by Matthew Goldfinger


NYIT-COM first and second year students at Old Westbury Gardens to raise awareness for depression and suicide.

This past Sunday, hundreds of people strolled through the beautiful gardens of Old Westbury. On that cold and blustery day it was not the scenic vista of fiery fall trees, flowers and lakes that brought these people in. This crowd gathered with a common cause in mind: to raise money and awareness for issues of depression and suicide. The “Out of the Darkness Walk” is a part of the American Foundation for Suicide Prevention. The first two parts of their three part goal, “Walk to save lives, raise funds and honor loved ones,” was clearly felt as one walked by each table with information about the latest resources, educational efforts and cutting edge research. 

The last goal, honoring loved ones, was the most moving for me. In the most poignant and chilling moment of the day I watched as the reception table ran out of heart-shaped stickers for people to write the name of those they had lost. As people began to tear their heart stickers in half to share, my own heart broke. As I looked around at all the photos dotting the signs and shirts of the gathered crowd, I began to think about the countless fathers, mothers, sisters, brothers, children and friends who were lost. All I could think was “these people looked so… NORMAL.” That was the most important message of the day. Depression and suicidal ideation are a struggle faced by so many people in our lives and yet we may never know it.

American Foundation for Suicide Prevention

American Foundation for Suicide Prevention

Depression is an illness (and a common one at that)! In the medical profession we read books that say this and spit back that we believe this to be true. However, there is sadly still societal stigma associated with discussing depression or asking for help and even healthcare providers are not immune. Research has shown that among medical school students with depression: 56% feel “fellow medical students would respect [their] opinions less” and 83.1% feel that “faculty members would view them” poorly if their condition was known. If this is how medical professionals feel, the general population (where the disease is less well understood) may be even harder on those seeking help. 

The day was not all somber. The beautiful setting, the increasing warmth as the day wore on and the sight of so many people gathering to make a difference was heart-warming. The event raised a lot of money which will go to supporting hotlines, support groups and research all geared towards decreasing the feeling of hopelessness that drives so many to take their own lives. I know that to some extent it brings a lot of hope to those who are suffering from depression to see that the support is out there. For them, seeing how people come year after year to remember their loved ones and how many people come to show they care, may just be part of what makes them choose LIFE. That hope was infectious and, despite all of the sorrow surrounding the day, everyone appeared to be smiling and holding close to their friends and family.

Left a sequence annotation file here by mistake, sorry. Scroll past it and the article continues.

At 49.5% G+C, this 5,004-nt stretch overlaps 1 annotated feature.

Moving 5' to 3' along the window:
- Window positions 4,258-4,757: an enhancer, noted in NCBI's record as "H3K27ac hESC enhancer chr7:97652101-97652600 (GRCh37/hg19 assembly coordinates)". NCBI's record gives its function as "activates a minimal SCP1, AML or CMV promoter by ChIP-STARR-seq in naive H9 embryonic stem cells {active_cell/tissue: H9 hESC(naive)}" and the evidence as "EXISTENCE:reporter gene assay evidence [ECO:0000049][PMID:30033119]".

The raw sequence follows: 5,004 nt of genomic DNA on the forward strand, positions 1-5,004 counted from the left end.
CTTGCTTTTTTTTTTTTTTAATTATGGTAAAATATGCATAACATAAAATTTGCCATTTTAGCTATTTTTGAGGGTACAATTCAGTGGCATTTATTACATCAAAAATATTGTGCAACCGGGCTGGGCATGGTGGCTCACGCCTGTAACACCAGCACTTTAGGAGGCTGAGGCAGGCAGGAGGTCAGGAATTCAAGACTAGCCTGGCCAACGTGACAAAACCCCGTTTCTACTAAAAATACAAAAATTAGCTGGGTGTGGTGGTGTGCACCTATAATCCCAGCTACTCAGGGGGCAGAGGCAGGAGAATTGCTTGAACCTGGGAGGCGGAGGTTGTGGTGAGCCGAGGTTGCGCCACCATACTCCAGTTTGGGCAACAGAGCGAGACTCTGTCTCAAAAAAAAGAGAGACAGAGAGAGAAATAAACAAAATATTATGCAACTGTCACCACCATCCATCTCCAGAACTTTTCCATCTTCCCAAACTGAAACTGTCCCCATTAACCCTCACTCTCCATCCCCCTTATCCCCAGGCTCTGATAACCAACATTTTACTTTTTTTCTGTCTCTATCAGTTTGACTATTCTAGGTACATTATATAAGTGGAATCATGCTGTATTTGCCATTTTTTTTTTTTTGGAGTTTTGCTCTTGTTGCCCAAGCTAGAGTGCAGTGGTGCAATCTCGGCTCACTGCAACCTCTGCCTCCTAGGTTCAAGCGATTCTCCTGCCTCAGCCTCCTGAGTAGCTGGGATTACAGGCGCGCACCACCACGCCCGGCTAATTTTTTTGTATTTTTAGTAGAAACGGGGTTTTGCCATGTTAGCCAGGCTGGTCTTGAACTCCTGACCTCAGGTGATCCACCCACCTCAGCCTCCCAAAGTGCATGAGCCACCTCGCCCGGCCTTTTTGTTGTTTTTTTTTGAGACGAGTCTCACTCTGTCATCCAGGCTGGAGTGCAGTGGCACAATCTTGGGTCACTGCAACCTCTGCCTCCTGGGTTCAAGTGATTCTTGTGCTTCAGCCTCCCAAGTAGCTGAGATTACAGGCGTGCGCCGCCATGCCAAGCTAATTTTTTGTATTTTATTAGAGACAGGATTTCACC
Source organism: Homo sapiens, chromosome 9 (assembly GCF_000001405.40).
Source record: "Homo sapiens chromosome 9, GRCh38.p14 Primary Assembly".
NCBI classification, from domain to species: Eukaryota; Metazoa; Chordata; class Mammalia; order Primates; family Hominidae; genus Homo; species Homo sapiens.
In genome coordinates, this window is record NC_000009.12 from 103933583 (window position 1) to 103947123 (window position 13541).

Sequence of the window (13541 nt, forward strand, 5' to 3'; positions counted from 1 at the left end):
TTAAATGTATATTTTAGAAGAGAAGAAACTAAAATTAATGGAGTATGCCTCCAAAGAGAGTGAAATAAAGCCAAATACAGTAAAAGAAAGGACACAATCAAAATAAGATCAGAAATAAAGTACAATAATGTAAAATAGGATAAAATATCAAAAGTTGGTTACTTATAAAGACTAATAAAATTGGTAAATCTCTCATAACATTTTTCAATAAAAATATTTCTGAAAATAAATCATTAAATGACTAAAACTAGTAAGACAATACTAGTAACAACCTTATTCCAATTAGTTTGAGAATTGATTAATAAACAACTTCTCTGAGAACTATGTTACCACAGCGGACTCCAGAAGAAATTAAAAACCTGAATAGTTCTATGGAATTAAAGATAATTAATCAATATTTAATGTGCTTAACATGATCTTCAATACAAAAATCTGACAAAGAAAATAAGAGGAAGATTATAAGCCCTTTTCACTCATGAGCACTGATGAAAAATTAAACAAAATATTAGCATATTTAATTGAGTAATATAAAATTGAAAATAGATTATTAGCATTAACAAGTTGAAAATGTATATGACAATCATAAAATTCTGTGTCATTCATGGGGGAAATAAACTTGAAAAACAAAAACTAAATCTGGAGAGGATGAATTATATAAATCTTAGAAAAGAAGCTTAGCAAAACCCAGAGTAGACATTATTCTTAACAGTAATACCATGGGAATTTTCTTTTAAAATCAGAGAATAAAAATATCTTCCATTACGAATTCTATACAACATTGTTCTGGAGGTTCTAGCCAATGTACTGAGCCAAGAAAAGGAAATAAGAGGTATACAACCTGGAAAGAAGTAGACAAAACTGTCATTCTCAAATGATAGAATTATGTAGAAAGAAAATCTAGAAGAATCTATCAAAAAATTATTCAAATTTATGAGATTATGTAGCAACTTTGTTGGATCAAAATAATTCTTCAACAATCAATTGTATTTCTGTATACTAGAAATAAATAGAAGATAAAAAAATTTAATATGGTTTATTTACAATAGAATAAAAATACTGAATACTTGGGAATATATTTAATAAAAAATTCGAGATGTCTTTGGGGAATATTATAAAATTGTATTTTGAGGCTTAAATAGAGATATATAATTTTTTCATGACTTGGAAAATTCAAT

It is important to consider that according to the “National Occupational Mortality Surveillance” data, physicians have the highest rate of suicide of any profession. When I walked that day I did so for everyone who has lost someone in their life and everyone who might need a helping hand to keep them hopeful. I also did it thinking of the two young doctors (about my age) who, this summer, within two weeks of one another, took their lives by leaping from the roof of their respective NYC hospitals. I walked for those who need to know that I am there for them and so that if I ever need help there will be people there for me.

On my half-heart sticker I wrote “I walk: in honor of all of my colleagues should they ever feel alone.” Later, finding another half heart on the floor, I added “I walk: so they never have to feel that way.”

As of today NYIT-COM raised $747. If you’d like to donate please go to:

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